FolkestoneJack's Tracks

The longest castle in Europe

Posted in Burghausen, Germany by folkestonejack on June 1, 2015

A fresh day saw us head east to the fortress at Burghausen, which is notable for being one of the longest castle complexes in the world. The castle’s footprint stretches out for 1000 metres and encompasses six courtyards, a couple of chapels, a clocktower and the palace itself.

Burghausen Castle sits high above the old town

Burghausen Castle sits high above the old town

The castle was used by the Dukes of Lower Bavaria from the House of Wittlesbach as their second seat of government and was constructed between the 13th to 16th centuries. It was fortified at the end of the 15th century in anticipation of a Turkish invasion, making it the most formidable fortress in the country. You get a really good sense of this from the platform at the top of the State Castle Museum as you look back on the long tail of the castle winding through the wooded hillside.

The first courtyard and Stephan's Tower

The first courtyard and Stephan’s Tower

A particular delight of the interior is the collection of massive paintings showing the battles of the Bavarian dukes – you need to stand before them for quite a while to absorb the scale of each battle and the rich detail woven into the paintings. The most stunning of these is the 11 metre long painting of the Battle of Mühldorf in 1322 which depicts the meeting of Frederick I of Hapsburg and Albert Rindsmaul of Bavaria mid-battle.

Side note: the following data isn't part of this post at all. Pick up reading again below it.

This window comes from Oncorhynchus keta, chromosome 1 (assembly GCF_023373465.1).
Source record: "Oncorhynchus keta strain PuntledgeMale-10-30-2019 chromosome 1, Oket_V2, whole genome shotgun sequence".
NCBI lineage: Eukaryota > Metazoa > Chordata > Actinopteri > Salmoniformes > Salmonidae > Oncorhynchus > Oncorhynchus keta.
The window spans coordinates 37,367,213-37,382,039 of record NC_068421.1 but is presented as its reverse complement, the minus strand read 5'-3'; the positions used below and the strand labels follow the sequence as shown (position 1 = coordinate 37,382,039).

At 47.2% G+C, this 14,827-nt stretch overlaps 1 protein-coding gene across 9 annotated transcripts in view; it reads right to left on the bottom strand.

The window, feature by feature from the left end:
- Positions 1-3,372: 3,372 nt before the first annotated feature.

The 11 metre long painting of the Battle of Mühldorf in 1322.

The 11 metre long painting of the Battle of Mühldorf in 1322.

It was a particularly hot day when we visited and a dip in the swimming facilities in the river looked incredibly tempting, though we settled instead for a refreshing ice cream!


The journey from Munich to Burghausen takes about two hours by train. On our day trip we caught the 9:07am train from Munich which reached Mühldorf at 10:16, giving us a 21 minute break before switching to the 10:37am train to Burghausen (which gets in at 11.16am).

A bus connection to the old town is available from the station but we chose to walk. At a steady pace the walk should take about 20-25 minutes, though we found that one of the street signs pointing to the castle/old town had been turned to point down the wrong street – giving us a brief tour of Burghausen’s residential district! Hopefully this will be turned to point the right way again…

All in all, we spent about three and a half hours exploring the castle and the old town, including a visit to the State Castle Museum, before taking a train back to Munich via Mühldorf. We used the remarkably good value 14 day ticket of the Bavarian Palace Department to cover admission to the castle museum.